Dylan Anderson: Cut your jean shorts with a handsaw (with video) | SteamboatToday.com

Dylan Anderson: Cut your jean shorts with a handsaw (with video)

Return of Rat Lake pond skim to close out the season at Howelsen Hill needs to happen again

Pilot & Today Reporter Dylan Anderson at the closing day of Howelsen Hill on Sunday, March 26, 2023.
Shelby Reardon/Steamboat Pilot & Today

The best way to cut jean shorts is with a handsaw.

The rough cut leaves that perfect imperfect edge. Have one person hold each side of where you want to make the cut, and then just slowly saw them off — it’s really that simple.

The jean shorts were a significant part of my gaper attire at Howelsen Hill’s closing day festivities over the weekend. I was going for a bit of a lumberjack vibe, a Paul Bunyan on skis, so to speak.

I figured I was going out on a bit of a limb, but soon found out many of my fellow Steamboaters were way more creative.

My favorites were either the guy dressed as a lion tamer who whipped the water as he glided across so-called Rat Lake, or the kid wearing a pair of oversized underwear as a shirt that said “Vail sucks.” It does indeed suck.

I had never done a pond skim before, and have only ventured down the ski bum character path seriously this winter. My skis kind of stink too. When I got them off of Craigslist in 2012, all my friends were park rats, so naturally they are park skis without much width.

With No. 31 pinned to my shirt, I kept enjoying the last day at Howelsen, figuring that the pond skim would end the skiing.

My preparation for the pond skim included a tweet asking for advice that didn’t receive many serious responses, a vague description of what a pond skim was to my mom so she wouldn’t worry about me getting hurt, and a chat with a skiing legend who gave me some advice.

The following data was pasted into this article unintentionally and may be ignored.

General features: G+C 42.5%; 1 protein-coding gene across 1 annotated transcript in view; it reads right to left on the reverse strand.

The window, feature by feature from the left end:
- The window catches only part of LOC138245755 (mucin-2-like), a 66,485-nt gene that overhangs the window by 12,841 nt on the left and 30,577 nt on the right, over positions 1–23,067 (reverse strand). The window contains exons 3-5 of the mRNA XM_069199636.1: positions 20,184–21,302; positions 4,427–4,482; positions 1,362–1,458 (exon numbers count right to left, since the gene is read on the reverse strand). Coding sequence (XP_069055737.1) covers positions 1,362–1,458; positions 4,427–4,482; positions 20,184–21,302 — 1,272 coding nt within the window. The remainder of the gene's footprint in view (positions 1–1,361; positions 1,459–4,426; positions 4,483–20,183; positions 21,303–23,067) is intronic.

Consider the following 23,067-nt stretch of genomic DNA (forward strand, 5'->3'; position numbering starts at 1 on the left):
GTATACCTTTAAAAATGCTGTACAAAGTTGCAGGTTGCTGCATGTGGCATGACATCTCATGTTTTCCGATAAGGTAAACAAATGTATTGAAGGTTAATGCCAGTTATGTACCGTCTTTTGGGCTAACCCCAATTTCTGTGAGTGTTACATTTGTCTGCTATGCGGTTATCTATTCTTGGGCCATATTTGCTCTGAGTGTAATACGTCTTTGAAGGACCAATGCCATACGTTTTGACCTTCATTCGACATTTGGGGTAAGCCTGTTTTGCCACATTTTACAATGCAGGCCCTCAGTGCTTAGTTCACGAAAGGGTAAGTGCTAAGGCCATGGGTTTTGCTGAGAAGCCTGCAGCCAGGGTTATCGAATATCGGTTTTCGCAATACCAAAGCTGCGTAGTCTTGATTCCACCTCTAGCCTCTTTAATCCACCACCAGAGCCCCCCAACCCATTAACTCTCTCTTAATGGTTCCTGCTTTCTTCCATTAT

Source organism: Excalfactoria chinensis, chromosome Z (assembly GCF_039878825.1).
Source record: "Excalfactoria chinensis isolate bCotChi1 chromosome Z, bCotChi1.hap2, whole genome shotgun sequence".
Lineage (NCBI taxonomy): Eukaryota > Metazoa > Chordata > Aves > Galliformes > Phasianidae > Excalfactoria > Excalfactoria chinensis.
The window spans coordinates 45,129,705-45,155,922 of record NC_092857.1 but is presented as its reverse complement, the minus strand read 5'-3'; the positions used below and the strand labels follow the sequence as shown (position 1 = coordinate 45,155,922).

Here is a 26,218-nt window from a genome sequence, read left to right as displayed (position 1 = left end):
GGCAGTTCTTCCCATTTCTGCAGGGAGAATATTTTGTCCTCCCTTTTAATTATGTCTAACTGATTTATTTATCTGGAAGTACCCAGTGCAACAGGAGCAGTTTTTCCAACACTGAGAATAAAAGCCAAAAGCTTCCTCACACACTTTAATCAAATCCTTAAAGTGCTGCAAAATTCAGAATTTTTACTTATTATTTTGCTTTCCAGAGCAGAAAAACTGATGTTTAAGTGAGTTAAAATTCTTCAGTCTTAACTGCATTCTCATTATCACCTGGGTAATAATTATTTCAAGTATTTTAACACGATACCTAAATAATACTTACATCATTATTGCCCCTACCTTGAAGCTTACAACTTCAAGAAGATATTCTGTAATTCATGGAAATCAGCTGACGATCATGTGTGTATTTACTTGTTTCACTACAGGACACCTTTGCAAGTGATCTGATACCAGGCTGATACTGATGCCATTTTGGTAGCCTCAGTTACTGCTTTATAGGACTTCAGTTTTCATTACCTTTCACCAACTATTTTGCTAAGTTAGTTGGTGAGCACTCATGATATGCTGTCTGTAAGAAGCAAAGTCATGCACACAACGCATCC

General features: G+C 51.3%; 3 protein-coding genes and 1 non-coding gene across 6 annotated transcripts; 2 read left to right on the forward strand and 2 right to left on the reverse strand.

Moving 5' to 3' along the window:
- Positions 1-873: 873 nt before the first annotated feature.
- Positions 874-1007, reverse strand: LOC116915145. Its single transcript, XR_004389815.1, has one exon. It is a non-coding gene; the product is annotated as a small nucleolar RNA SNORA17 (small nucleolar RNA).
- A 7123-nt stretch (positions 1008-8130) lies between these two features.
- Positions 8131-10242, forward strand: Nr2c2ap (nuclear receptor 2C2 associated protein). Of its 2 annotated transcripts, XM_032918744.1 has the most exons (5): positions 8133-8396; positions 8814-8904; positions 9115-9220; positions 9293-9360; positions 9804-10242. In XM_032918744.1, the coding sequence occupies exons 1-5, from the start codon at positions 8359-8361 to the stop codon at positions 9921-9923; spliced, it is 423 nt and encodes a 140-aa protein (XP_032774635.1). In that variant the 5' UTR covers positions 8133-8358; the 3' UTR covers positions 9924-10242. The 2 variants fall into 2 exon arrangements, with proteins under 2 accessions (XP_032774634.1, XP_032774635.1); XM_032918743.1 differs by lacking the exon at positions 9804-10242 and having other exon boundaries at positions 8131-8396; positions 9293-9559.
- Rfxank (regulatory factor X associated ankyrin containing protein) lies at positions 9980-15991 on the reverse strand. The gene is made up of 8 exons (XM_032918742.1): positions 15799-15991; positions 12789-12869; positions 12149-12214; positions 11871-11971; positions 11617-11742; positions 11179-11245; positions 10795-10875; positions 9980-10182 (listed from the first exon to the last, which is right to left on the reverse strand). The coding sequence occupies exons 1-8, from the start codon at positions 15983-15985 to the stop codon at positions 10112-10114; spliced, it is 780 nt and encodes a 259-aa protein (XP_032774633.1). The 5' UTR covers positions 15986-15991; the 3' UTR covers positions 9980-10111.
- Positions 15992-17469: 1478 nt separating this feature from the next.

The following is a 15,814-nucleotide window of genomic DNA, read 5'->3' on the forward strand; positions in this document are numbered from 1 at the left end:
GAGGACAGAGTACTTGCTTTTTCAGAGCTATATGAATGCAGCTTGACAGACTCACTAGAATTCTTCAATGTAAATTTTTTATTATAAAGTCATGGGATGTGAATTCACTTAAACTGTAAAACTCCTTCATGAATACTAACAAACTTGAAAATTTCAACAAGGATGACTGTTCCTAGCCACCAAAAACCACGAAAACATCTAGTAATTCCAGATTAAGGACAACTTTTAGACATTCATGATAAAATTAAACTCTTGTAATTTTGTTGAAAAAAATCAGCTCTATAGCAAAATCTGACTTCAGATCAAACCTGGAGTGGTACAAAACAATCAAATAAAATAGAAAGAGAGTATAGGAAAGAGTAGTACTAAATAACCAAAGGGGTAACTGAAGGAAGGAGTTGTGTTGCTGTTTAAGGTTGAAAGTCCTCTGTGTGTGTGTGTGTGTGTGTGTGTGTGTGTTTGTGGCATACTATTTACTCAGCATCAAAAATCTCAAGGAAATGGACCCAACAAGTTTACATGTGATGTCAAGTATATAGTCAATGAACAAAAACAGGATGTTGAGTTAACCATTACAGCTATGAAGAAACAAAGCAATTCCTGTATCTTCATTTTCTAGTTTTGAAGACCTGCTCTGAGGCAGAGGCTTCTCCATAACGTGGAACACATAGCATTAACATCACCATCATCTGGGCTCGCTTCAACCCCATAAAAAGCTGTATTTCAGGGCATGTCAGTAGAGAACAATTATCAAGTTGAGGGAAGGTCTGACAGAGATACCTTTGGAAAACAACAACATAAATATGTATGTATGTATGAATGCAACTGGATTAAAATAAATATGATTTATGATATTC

“As you hit the water, make sure you lower your center of gravity and sit back as far as you can on your skis without falling backwards,” Park Smalley, a pioneer of freestyle skiing and a Steamboat Springs icon, told me last week. “Hang on the back of those boots and then just keep your eyes up and look toward the other end of the pond instead of looking down at the water.”

It turned out to be pretty great advice. Like most of the skiers, I made it across with minimal drenching. The snowboarders were struggling a bit more. It is hard to find an edge in the water after all.

In exchange for the advice, I did promise Smalley half the winning check should I come out the victor. Sorry, Park, I didn’t win.

Still, it was a really great day. Shout out to the Howelsen Hill staff, parks and recreation team and the city of Steamboat Springs in general for making it happen.

Howelsen Hill is a treasure. I got a season pass for about 20% of the cost of an Ikon pass, hit up the night skiing after work at the paper several times, and made it to almost every Ski Free Sunday.

Speaking of Ski Free Sunday, it has been shared beyond the valley this year. I would frequently run into Front Range folks on the lift, statewide publications have been writing about it and it was even mentioned in a New York Times travel story in January.

Now that it’s over, I still feel like I took it for granted.

But, alas, next season is right around the corner, and I’m told pressure is already mounting to make sure the Rat Lake skim or swim returns for Howelsen’s closing day next year. Consider me part of that effort, because Sunday was too much fun not to happen again.

Thanks for a great year, Howelsen Hill. Next season can’t come soon enough.

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